Opinion: It is Gen Z’s duty to prevent history from repeating

Liam Killian, Artistic Director

 In my elementary years, every anniversary of 9/11, I remember that my teachers would take some time out of class to talk about the magnitude of the event and their personal experiences with it. They would then go on to show some footage and play audio from the day. Most of my classmates were not alive on 9/11, but we grew up in its shadow.

Not only did my generation, Gen Z, grow up in a post-9/11 country but we also grew up with the explosion of the modern internet. The internet developed alongside us, from a medium used in mostly work nature (email and search engine functions), to becoming a popular mode of entertainment with social media (Youtube and now TikTok). I believe the combination of the two are the major shaping features in how Gen Z has interacted with and continues to interact with the world. 

I also believe that Gen Z is repeating steps that a prominent generation beforehand has already taken: that generation being the baby boomers.

The seemingly common feeling amongst young people is that (most) boomers are conservatives who are out of touch with the needs or problems of the generations that followed them. Many people point to the baby boomers as the reason America lags behind other developed nations in terms of healthcare, livable wage and civil rights. 

I think something that is overlooked though is the history behind how baby boomers have been referred to as a generation. Before they were stereotyped as conservative-individualists of today, they were the radical-leftists of yesterday. I also believe that their story serves as insight, and perhaps a warning to some, as to how our generation might develop.

Instead of 9/11, baby boomers grew up in the shadow of the atomic bomb, the fear of which ushered in the Cold War.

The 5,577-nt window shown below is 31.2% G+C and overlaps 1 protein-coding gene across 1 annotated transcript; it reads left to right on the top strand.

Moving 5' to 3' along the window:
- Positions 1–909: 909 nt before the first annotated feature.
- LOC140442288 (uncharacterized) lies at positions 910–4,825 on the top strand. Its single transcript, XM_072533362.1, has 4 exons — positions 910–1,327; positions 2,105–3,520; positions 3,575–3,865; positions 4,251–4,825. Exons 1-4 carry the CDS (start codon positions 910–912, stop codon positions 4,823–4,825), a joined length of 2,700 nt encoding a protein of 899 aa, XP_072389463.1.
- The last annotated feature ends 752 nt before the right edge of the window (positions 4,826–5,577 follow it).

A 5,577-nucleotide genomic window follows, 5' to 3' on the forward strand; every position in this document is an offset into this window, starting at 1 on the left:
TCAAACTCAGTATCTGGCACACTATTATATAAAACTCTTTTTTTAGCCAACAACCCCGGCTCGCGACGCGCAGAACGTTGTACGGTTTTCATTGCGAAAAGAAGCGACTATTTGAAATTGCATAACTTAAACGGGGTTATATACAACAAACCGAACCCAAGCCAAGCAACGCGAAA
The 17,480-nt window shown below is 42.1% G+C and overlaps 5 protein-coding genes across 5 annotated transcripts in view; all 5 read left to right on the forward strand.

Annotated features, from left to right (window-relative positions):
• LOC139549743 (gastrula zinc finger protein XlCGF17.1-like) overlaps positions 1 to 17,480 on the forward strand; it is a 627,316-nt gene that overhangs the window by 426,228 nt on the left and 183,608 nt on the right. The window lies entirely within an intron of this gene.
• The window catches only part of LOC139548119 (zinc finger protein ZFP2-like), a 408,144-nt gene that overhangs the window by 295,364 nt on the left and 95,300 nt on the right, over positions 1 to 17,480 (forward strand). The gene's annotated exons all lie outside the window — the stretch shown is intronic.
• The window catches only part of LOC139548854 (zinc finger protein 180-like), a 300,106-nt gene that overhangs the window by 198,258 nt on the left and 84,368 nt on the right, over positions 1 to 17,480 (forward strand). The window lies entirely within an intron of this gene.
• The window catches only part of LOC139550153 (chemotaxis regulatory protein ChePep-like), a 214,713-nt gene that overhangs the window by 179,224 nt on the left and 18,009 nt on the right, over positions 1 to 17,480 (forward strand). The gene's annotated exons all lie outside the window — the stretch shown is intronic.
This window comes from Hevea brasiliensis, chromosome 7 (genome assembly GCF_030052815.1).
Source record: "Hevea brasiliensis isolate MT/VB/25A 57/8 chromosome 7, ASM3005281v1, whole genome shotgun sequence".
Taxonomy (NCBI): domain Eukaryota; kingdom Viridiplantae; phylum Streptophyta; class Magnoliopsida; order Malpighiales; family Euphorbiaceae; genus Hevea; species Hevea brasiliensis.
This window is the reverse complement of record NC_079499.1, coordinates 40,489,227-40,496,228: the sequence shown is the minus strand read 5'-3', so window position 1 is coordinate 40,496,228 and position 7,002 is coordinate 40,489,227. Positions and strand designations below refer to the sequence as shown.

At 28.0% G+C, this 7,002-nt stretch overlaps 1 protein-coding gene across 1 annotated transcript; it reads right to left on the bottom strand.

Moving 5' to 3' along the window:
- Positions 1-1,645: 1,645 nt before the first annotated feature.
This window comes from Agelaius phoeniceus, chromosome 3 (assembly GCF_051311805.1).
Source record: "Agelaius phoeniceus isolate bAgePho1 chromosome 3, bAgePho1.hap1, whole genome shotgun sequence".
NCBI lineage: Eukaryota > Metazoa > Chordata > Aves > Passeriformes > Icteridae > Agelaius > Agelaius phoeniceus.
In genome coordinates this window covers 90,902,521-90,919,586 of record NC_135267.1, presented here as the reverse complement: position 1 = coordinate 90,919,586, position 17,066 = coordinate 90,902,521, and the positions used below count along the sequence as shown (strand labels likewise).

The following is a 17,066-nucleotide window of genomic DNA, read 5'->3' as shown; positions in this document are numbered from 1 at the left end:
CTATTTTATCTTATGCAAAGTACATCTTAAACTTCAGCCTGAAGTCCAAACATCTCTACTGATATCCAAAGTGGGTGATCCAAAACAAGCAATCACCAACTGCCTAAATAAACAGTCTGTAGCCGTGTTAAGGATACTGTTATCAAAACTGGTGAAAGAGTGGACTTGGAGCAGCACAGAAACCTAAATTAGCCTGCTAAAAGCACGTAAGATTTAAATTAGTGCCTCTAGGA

Baby boomers also grew up in a time where mass communication of information was visually available as televisions could relay information one could see. In much the same way that we today can look on our phone and see firsthand video of shootings or police violence that mobilize us to protest, baby boomers saw real footage of Civil Rights Movement Protesters being attacked or footage from Vietnam from their own television sets. 

It was the baby boomers who participated in the 1960s Civil Rights movement. It was the baby boomers that participated in and were the hippies of the anti-war movement. Baby boomers who were shot in the Kent State massacre. Baby boomers were the generation at Stonewall.

Many today are frustrated as while youths advocate for the reinstatement of the social safety nets, along with progressive policies to match or exceed other ‘developed nations,’ baby boomers, who make up the majority in Congress,  seem to dismiss these calls to action.

Now as my generation takes up the mantle of protests, I can not help but wonder what will become of us, and the rights we advocate for. Of course not every Boomer in the 60s was progressive and not every Boomer now is conservative, but it does make me wonder: Is my generation repeating a narrative that has already played out before?